This is unfortunately not the case for so many, but before I'd advocate a law like this, which could punish a person like my housemate, you're more likely to see me advocate having a tested license system to be able to have children in the first place. If you want to punish/prevent bad parenting, go further up the chain.

  2. 0
    lordlundar says:

    The law this person wants is on par to the one that Lieland Yee was pushing for in California where the parent has no legal ability to determine whether their child can handle the content. All this would do is put government control into people's personal lives.

  3. 0
    Conster says:

    Actually, I would almost welcome a law like that – it would definitely place the burden back on the parents' shoulders, where it belongs, and make it harder for "video games turn children into murderers" people to blame the companies while ignoring the possibility of bad parenting.

  4. 0
    Samster says:

    It's hard enough getting child molesters and rapists to do their full, usually pathetic jail term. Can we get some perspective please? If anything, a fine would be sufficient, but I'm not convinced it's this guy or the government's business unless a child is being exposed to actual harmful content and circumstances. And age-rated games are still not proven to be either of these things.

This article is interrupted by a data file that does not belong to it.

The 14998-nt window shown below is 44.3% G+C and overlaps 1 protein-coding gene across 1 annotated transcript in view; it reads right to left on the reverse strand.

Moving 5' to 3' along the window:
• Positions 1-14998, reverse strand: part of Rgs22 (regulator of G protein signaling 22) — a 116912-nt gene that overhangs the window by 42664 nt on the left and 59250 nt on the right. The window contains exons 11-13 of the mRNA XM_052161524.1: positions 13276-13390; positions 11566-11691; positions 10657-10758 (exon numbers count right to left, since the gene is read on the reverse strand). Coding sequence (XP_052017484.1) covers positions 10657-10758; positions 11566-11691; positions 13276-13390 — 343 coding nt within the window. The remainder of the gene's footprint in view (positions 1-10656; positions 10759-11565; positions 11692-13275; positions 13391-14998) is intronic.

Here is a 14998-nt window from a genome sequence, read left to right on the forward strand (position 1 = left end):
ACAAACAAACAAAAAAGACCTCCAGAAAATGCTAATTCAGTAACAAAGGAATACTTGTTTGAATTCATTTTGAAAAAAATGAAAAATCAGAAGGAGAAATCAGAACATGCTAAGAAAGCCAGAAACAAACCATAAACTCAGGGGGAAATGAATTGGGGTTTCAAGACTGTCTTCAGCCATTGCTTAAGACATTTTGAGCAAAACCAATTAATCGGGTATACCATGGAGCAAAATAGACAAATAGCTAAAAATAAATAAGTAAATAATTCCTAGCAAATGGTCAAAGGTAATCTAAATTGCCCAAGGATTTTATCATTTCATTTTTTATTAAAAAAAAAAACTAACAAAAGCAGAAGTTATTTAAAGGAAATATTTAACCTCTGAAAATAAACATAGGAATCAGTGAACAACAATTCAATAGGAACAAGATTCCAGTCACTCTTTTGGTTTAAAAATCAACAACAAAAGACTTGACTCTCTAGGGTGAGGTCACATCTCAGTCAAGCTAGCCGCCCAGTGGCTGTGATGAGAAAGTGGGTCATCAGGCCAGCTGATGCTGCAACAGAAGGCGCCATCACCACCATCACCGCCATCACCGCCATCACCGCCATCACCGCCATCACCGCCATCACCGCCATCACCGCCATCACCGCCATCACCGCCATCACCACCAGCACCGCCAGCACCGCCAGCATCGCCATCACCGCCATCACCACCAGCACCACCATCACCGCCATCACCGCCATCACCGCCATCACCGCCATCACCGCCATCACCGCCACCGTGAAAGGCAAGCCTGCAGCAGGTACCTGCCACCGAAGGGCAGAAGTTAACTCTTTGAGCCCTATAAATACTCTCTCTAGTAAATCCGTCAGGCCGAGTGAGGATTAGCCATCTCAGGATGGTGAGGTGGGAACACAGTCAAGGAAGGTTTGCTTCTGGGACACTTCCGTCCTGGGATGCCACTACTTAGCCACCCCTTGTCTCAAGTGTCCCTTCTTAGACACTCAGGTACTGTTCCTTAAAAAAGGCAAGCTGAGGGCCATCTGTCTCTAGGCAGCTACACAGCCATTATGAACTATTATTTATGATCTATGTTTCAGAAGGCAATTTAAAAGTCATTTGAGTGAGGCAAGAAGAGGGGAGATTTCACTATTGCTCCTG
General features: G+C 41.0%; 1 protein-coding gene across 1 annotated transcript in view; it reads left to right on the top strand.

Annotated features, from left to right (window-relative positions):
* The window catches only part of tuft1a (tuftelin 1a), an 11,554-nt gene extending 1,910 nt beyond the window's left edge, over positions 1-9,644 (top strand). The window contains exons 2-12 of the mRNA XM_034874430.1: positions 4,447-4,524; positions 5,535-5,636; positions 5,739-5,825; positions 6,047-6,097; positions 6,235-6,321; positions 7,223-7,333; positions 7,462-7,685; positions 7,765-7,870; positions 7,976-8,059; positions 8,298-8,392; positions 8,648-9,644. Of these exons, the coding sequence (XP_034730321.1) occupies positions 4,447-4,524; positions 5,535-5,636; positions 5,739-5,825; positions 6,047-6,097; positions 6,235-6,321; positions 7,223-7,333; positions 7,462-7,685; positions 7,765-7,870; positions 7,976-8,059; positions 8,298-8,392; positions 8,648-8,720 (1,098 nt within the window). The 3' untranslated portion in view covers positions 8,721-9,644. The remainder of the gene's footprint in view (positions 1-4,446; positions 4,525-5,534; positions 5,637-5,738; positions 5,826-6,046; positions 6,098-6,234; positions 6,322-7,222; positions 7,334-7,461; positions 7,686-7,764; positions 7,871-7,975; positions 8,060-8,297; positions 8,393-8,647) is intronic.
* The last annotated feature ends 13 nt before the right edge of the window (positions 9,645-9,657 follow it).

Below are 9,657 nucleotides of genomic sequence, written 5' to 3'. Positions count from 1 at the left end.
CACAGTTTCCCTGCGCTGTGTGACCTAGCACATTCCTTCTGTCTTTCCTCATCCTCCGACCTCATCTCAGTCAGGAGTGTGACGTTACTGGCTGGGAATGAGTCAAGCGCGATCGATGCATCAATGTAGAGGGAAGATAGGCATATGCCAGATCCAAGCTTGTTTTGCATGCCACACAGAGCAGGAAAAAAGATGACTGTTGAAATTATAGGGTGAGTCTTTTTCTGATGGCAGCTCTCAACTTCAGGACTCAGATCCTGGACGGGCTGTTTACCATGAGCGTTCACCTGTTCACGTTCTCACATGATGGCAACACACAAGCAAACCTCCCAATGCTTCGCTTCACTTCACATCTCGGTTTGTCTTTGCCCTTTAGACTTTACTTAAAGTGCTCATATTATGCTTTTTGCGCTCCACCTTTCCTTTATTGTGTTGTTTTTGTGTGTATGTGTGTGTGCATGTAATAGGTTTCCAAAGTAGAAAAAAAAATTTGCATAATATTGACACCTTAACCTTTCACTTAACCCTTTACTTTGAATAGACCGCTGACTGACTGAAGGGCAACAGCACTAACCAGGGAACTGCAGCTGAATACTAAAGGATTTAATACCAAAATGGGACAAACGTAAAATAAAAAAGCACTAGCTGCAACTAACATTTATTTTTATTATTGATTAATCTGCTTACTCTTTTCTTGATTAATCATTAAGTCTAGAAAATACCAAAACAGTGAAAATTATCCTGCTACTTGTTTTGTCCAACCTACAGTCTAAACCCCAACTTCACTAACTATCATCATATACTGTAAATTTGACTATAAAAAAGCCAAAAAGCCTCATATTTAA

Besides, responsible parents will accurately assess the maturity of their kids and make whatever content they deem appropriate available to them. Lumping them in with the folks who would rather let their console raise their kids so they get some peace and quiet is what's irresponsible.

  5. 0
    HilaryDuffGta says:

    Strange…..I too thought it was the job of the parent and not of state or goverment?? 


    maybe this will work in the Uk we will see,i know it would never fly out here in the states

  6. 0
    E. Zachary Knight says:

    I wonder if he had the same complaints prior to this change taking place. It was the exact same situation then as it is now. The onus is on the Parents to moderate the entertainment of their children. Fining or jailing parents for making a decision you don't agree with is the last thing we need.

    Some people need to learn that their opinions are theirs alone. Yes you can share your opinion but don't force it on others.

    E. Zachary Knight
    Divine Knight Gaming
    Oklahoma Game Development
    Rusty Outlook
    Random Tower
    My Patreon

  7. 0
    Truec says:

    How can somebody have an idea so very right:

    "It’s politically expedient and has been developed to avoid tackling the real issue of irresponsible parenting."

    And still be so very wrong?  And also a moron?

  8. 0
    Neeneko says:
    "Historically, the companies that produce these games have been largely absolved from the burden of responsibility because it is seen as the job of the state and the regulator,"

    Odd.. I thought it was seen as the job of the parents….